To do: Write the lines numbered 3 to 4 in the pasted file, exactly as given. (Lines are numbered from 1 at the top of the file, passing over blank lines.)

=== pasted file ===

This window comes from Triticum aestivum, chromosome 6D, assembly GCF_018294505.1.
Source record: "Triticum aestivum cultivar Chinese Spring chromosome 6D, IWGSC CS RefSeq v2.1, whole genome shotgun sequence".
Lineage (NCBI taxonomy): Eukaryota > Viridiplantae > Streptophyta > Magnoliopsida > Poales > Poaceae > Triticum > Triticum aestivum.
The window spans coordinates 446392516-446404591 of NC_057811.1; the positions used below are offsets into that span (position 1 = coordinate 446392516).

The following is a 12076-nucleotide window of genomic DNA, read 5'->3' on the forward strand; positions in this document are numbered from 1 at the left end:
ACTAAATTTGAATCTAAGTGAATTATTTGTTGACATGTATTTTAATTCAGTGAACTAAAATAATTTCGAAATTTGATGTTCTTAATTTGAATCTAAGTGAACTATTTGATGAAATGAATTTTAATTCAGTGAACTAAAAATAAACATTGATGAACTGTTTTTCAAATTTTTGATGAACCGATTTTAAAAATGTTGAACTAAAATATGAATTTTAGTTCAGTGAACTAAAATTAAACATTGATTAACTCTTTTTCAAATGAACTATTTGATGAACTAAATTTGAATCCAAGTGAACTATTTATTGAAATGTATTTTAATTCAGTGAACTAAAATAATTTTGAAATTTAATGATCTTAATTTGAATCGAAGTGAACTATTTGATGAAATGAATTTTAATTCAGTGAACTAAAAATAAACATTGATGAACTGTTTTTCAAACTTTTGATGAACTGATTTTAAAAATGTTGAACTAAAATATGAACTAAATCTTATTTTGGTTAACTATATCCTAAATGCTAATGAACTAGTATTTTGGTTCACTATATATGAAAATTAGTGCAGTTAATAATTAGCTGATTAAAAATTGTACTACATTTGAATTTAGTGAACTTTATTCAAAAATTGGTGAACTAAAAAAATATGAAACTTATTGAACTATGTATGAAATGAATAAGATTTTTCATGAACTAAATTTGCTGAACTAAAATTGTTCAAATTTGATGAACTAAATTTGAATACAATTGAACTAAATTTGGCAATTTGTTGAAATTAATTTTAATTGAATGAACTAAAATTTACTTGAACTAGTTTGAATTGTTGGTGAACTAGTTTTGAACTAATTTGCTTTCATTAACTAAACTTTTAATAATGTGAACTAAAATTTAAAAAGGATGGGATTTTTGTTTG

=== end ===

Lineage (NCBI taxonomy): Eukaryota > Viridiplantae > Streptophyta > Magnoliopsida > Poales > Poaceae > Triticum > Triticum aestivum.
The window spans coordinates 446392516-446404591 of NC_057811.1; the positions used below are offsets into that span (position 1 = coordinate 446392516).